It’s important as a Scrum Master, a people manager or a leader to show the people you work with and for that you value them as a person and for the work they do.  When a person feels valued, they are motivated.  And, I know, everyone is motivated by different things.  For some, it’s money.  For others, it’s recognition.  There are many things a person may be motivated by but, all people need to feel valued.  If they don’t, they disengage and that isn’t good for anyone.

You need to find out what is unique in the people you are surrounded by.  It doesn’t matter if you manage them, lead them or work for them.  Identifying what makes an individual special is powerful…for them.  You can find ways to build on it, leverage it, showcase it and help the person shine.  When you make someone feel valued, they will return it with awesome performance and, even better, loyalty.  If you’re not investing thought like this into your people, please, take some time to do so.  Have a conversation.  Find out what they’re passionate about.  Discover what they’re good at doing.  Learn about what they want to learn about.  Invest in and value people and the dividends are endless.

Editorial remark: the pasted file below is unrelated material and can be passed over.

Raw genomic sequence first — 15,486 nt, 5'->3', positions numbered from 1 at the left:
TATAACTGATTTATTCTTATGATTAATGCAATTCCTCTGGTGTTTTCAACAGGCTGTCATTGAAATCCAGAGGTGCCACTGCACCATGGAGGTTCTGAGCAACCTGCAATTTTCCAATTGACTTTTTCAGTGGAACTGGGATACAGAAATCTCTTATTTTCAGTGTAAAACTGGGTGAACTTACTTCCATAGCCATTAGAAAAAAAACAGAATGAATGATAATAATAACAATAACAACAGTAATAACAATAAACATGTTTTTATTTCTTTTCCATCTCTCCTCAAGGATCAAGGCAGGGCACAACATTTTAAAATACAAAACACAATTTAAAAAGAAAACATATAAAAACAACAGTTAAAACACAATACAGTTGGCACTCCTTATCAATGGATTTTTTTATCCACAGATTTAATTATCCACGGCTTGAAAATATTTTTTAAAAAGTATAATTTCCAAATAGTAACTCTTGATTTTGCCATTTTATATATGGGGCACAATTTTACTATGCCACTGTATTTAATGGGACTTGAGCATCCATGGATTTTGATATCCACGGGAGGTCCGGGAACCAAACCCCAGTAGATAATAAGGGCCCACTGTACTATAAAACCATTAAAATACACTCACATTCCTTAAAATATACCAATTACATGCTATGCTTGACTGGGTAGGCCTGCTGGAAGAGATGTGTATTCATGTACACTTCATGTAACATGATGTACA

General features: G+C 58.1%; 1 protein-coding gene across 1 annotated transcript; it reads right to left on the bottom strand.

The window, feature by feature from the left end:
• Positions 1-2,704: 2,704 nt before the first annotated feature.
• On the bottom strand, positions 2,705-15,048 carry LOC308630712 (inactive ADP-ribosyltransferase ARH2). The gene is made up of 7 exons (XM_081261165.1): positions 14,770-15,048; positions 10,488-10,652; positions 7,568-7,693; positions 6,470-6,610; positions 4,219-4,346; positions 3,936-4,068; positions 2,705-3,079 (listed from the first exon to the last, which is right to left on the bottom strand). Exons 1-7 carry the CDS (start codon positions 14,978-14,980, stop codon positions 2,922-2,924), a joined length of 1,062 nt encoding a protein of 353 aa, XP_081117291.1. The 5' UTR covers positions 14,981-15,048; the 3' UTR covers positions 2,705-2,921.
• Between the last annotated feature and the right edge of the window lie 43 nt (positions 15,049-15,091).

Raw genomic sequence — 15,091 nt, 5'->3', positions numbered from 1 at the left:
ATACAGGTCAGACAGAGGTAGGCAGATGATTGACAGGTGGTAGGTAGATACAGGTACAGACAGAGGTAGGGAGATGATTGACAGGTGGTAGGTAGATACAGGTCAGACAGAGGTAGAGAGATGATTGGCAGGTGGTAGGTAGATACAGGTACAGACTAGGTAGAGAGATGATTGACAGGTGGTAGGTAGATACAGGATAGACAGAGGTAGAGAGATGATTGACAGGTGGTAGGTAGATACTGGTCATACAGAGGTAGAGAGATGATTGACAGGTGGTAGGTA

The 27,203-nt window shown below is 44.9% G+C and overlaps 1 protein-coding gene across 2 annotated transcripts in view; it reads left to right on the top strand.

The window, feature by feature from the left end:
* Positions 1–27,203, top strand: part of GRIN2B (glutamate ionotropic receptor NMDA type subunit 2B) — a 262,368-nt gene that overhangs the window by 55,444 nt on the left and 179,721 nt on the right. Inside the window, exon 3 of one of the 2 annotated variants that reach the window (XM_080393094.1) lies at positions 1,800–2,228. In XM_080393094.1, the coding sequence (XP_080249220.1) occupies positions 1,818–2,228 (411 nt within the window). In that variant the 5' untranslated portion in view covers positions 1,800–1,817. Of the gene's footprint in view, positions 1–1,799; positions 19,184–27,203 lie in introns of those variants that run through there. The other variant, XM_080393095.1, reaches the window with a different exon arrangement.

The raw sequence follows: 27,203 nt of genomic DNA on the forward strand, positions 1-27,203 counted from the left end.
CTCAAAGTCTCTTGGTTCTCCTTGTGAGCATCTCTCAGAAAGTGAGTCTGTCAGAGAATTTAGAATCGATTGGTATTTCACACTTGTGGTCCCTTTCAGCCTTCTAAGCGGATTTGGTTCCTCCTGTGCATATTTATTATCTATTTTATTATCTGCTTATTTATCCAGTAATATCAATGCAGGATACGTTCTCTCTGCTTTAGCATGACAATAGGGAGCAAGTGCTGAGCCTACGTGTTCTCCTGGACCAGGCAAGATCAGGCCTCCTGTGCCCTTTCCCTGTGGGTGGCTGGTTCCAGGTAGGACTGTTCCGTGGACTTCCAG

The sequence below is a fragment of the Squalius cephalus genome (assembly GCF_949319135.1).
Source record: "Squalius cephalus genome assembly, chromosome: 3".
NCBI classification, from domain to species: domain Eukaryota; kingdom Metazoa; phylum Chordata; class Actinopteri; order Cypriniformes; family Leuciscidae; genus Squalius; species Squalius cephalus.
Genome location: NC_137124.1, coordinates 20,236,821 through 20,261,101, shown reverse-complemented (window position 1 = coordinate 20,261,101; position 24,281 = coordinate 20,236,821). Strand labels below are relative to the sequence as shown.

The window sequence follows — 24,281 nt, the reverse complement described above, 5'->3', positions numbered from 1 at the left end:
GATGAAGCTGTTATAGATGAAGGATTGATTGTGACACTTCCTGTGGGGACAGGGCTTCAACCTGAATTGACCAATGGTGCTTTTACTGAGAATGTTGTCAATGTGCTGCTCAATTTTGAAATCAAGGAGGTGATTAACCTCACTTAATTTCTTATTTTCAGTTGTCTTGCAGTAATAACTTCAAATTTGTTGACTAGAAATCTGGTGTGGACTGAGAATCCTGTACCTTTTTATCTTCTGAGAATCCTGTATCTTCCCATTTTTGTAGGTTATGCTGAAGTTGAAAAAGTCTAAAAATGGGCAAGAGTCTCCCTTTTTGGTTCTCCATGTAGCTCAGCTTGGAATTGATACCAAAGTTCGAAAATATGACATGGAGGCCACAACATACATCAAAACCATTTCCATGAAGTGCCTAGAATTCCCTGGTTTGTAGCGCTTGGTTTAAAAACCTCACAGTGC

VALUE STORIES

People want to be valued and they want to work on things that are valuable.  In a SAFe release planning event this week teams had identified the features they were delivering and broken them down into stories.  In SAFe, teams then specify their release objectives.  It’s a layman summary of multiple stories which, Product Management then values on a scale of 1-10.  Keep in mind teams are working in priority order so, the initial thought is their focus is on the right features.  When you break a feature into stories and specify exactly what the objectives are for the release, what happens is amazing.  A conversation with a group of Product Managers and the team takes place and, often, a high priority feature has objectives associated with it whose value is mixed.  We’re all about delivering value right? Here’s an example over-simplified:

EPIC – Build  house

Feature – Build Front Entrance (priority = 1)

Feature – Build a Deck (priority -2)